Hell–from The Problem of Pain, by C.S. Lewis

I am not going to try to prove the doctrine tolerable. Let us make no mistake; it is not tolerable. But I think the doctrine can be shown to be moral, by a critique of the objections ordinarily made, or felt, against it.

C.S. Lewis

C.S. Lewis

First, there is an objection, in many minds, to the idea of retributive punishment as such. This has been partly dealt with in a previous chapter. It was there maintained that all punishment became unjust if the ideas of ill-desert and retribution were removed from it; and a core of righteousness was discovered within the vindictive passion its self, in the demand that the evil man must not be left perfectly satisfied with his own evil, that it must be made to appear to him what it rightly appears to others—evil. I said that Pain plants the flag of truth within a rebel fortress. We were then discussing pain which might still lead to repentance. How if it does not—if no further conquest than the planting of the flag ever takes place?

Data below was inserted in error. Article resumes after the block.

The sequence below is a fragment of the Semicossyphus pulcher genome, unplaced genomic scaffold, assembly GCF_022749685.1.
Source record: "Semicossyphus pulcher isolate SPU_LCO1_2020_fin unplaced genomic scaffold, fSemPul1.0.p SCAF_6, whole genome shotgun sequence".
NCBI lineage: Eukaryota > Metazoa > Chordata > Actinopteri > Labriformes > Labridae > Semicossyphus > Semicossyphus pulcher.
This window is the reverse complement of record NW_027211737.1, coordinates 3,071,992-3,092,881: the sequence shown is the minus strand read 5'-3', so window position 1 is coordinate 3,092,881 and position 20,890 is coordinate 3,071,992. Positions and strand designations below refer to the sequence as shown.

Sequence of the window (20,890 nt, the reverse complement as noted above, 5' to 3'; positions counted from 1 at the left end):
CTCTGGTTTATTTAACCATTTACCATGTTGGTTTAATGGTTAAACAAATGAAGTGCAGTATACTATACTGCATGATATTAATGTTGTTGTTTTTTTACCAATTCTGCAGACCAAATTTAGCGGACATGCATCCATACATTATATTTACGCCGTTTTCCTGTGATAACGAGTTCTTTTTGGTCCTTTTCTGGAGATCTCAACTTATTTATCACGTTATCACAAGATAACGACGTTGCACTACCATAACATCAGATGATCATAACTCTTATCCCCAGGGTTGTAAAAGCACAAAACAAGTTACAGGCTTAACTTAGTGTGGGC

Let us try to be honest with ourselves. Picture to yourself a man who has risen to wealth or power by a continued course of treachery and cruelty, by exploiting for purely selfish ends the noble motions of his victims, laughing the while at their simplicity; who, having thus attained success, uses it for the gratification of lust and hatred and finally parts with the last rag of honour among thieves by betraying his own accomplices and jeering at their last moments of bewildered disillusionment. Suppose, further, that he does all this, not (as we like to imagine) tormented by remorse or even misgiving, but eating like a schoolboy and sleeping like a healthy infant—a jolly, ruddy-cheeked man, without a care in the world, unshakably confident to the very end that he alone has found the answer to the riddle of life, that God and man are fools whom he has got the better of, that his way of life is utterly successful, satisfactory, unassailable. We must be careful at this point. The least indulgence of the passion for revenge is very deadly sin. Christian charity counsels us to make every effort for the conversion of such a man: to prefer his conversion, at the peril of our own lives, perhaps of our own souls, to his punishment; to prefer it infinitely.